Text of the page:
SALISBURY – The Salisbury City Council voted this week to approve a bid close to $1 million for the purchase of a fire rescue boat to insure Salisbury’s busy port and its surrounding waterways of safety.
The Salisbury Fire Department (SFD) recently made an official request for the purchase of a Fast Response Fire/Rescue Boat. According to Fire Chief Jeff Simpson, the current department watercraft asset has limited capability and was not designed to meet the host of complex emergencies that could potentially protect the community that is located in the vicinity of the second busiest port in Maryland.
The suitable bidder, MetalCraft Marine, has constructed multiple watercrafts of similar specifications and design for fire/rescue operations in jurisdictions throughout the U.S and has a working contract with the Department of Navy.
Through negotiations, city staff was able to lower the vessels price to around $950,000. Internal Services Director Pam Oland explained that the previously approved ARRA Port Security Grant of about $900 thousand and the Maryland Department of Natural Resources (DNR) Grant of $50 thousand is recommended to fund the fire boat.
Councilwoman Terry Cohen began the discussion by bringing forth the public’s concerns.
“My experience going door-to-door was I didn’t have anybody who supported the purchase of this boat,” Cohen said.
Cohen said she has talked to a number of people including someone who had worked in ship yards, U.S. Coast Guard licensed captains, a host of people who have worked with government contractors and recreational boaters who all know what it costs to keep a boat in the water.
Cohen was concerned that startup and future costs to maintain the vessel were underestimated.
“The focus on costs has been on fuel and maintenance but there has also been training issues,” Cohen said.
Cohen asserted that the fire boats responsibility would cover a large portion of the Chesapeake.
“So if we are called upon and responding to the terms of this contract we are looking at a lot of fuel and a lot of wear and tear,” Cohen said. “Some people have raised concerns about the up keep of the boat.”
She said that the ongoing costs of the fire boat are estimated to be around $12,000, and in the past it has been suggested to take that money from the HAZMAT supply.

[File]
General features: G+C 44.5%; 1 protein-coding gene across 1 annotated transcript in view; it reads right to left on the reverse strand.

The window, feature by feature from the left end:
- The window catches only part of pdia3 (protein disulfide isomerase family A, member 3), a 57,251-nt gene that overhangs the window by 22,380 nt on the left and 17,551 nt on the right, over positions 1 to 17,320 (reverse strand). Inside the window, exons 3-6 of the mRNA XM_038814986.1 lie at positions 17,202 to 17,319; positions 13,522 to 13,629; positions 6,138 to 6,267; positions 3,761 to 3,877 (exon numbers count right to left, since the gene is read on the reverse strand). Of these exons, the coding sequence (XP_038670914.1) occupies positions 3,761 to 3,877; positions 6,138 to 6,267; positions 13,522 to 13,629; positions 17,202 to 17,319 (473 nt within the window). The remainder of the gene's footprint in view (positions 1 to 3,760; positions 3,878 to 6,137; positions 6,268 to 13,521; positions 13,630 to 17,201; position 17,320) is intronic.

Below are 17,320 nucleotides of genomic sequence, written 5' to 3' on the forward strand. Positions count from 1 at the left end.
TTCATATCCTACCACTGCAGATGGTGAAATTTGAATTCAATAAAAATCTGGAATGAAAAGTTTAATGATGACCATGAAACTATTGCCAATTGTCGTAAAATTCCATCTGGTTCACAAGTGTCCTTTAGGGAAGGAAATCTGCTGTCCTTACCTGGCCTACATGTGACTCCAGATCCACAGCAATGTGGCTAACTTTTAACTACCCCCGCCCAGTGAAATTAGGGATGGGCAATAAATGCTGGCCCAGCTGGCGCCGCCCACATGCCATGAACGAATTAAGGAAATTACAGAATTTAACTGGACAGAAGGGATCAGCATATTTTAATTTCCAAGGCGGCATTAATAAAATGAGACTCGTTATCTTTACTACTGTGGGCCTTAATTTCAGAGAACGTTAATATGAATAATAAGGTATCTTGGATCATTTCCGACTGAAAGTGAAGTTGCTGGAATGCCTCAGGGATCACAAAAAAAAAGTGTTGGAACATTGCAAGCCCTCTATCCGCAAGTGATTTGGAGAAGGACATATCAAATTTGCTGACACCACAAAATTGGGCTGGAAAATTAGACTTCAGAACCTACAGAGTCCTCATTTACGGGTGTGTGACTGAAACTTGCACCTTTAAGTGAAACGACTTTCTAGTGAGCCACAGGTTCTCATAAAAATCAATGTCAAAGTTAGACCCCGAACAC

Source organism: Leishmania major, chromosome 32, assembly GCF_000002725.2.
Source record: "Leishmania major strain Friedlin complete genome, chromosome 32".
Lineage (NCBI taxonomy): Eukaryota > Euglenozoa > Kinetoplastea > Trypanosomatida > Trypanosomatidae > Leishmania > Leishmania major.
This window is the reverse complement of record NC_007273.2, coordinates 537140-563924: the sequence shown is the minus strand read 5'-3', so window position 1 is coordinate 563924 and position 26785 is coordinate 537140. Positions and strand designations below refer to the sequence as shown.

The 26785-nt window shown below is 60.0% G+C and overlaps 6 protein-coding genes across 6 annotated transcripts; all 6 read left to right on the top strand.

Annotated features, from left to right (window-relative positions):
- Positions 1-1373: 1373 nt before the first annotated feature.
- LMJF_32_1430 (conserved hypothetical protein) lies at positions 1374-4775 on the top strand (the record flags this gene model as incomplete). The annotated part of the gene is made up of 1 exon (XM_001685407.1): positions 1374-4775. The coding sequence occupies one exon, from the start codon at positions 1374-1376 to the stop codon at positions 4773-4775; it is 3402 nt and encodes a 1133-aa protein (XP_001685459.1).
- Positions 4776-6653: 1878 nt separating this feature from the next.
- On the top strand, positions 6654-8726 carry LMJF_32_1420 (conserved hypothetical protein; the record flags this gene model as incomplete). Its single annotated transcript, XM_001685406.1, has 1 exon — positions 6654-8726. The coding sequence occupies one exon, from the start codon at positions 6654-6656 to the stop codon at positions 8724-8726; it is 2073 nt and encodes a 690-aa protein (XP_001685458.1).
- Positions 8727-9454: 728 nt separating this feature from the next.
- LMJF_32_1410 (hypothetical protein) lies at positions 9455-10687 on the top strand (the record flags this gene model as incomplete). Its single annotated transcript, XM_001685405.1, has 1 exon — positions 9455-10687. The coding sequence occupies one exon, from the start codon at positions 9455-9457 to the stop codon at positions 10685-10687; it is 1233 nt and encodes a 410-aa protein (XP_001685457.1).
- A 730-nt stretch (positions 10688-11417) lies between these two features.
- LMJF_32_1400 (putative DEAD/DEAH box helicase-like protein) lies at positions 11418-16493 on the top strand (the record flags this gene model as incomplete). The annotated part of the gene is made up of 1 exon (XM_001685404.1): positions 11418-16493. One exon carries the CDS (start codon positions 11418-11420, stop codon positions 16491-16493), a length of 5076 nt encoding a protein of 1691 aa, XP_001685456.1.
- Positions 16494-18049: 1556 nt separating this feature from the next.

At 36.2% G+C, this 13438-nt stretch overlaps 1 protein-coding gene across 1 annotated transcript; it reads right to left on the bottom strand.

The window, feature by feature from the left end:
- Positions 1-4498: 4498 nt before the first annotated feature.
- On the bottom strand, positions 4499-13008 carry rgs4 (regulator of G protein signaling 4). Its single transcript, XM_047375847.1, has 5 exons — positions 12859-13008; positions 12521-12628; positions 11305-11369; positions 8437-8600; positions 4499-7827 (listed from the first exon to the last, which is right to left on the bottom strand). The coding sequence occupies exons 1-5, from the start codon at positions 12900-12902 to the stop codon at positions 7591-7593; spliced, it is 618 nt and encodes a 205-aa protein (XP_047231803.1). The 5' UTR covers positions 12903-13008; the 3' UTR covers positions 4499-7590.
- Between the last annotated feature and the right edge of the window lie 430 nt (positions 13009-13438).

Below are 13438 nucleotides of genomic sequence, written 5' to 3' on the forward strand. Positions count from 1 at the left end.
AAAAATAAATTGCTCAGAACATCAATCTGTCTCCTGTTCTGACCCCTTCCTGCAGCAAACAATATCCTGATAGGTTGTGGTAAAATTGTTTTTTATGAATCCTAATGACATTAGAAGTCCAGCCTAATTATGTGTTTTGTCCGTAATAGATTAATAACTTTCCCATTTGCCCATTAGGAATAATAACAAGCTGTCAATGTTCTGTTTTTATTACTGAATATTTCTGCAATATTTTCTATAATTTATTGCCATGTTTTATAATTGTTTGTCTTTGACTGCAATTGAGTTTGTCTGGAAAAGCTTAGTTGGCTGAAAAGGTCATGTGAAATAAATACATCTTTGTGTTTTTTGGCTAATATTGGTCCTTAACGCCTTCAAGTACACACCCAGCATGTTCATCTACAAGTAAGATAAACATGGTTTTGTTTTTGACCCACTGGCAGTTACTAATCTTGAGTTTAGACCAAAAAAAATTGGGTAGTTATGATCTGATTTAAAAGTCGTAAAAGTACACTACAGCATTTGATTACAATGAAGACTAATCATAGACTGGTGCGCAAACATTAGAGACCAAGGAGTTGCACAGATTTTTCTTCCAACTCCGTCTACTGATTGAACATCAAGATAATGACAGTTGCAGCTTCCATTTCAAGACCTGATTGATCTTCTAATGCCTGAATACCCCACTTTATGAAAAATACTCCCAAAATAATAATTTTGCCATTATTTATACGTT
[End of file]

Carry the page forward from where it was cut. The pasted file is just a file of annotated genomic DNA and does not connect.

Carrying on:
“We were told that the HAZ MAT was a must have,” Cohen said. “So we’re kind of robbing Peter to pay Paul to get the HAZMAT and now we got to borrow from that to keep the boat.”
Council Vice President Gary Comegys said that the SFD has never had a vessel designed to properly fight fires and serve rescues.
“Now an opportunity comes forward for the federal government to fund a project like this and put a vessel that is designed to do the job that the fire fighters have been doing for at least 30 years,” he said.
Comegys responded to Cohen’s concerns on training issues.
“They may have to do additional training,” he said. “But that is what the fire service does whether it is a new latter truck, or a new rescue truck. They train and learn how to operate equipment and they are pretty successful at doing it.”
Council President Louise Smith elaborated on the potential risks of Salisbury’s port that would benefit from having a fire boat on hand. She said that Salisbury has three petroleum storage facilities, 15 million gallons of gas and fuel oil and six barges that are bringing in petroleum.
“Any home or business in the area, you can then fight a fire from two sides, from the water and from the land,” Smith said. “That is most important and you have the proper equipment to do it with.”
Cohen referred to past discussions on the purchase of the fire boat and the possibility to ask businesses that would benefit from the insurance of the vessel and the county to “chip in”.
She said that the owner of Chesapeake Shipbuilding had acknowledged seemed willing to assist the city.
Mayor Jim Ireton responded the council has always voted to move the purchase of the vessel forward and a list of questions was never presented.
“Our fire department goes to the county even with our fire trucks as well,” Ireton said. “I just don’t want to start all over again from scratch, a vote will be helpful.”
Cohen said that by the city not approaching businesses and the county for financial support feeds into Salisbury’s fiscal issues.
“I was always taught in sales that they may tell you ‘no’, but it will always be no if you never even ask,” she said.
Cohen said that she has heard this complaint from Salisbury’s citizens before.
“Why the city tax payer is get doubly hit and why is there no relief,” she said. “They weren’t just talking about the differential; they were talking about all these other things that take place like this.”
Smith called for the vote and the council voted 3-1 to approve the bid of MetalCraft Marine for the fire rescue boat, with Cohen in opposition and Councilwoman Deborah Campbell absent.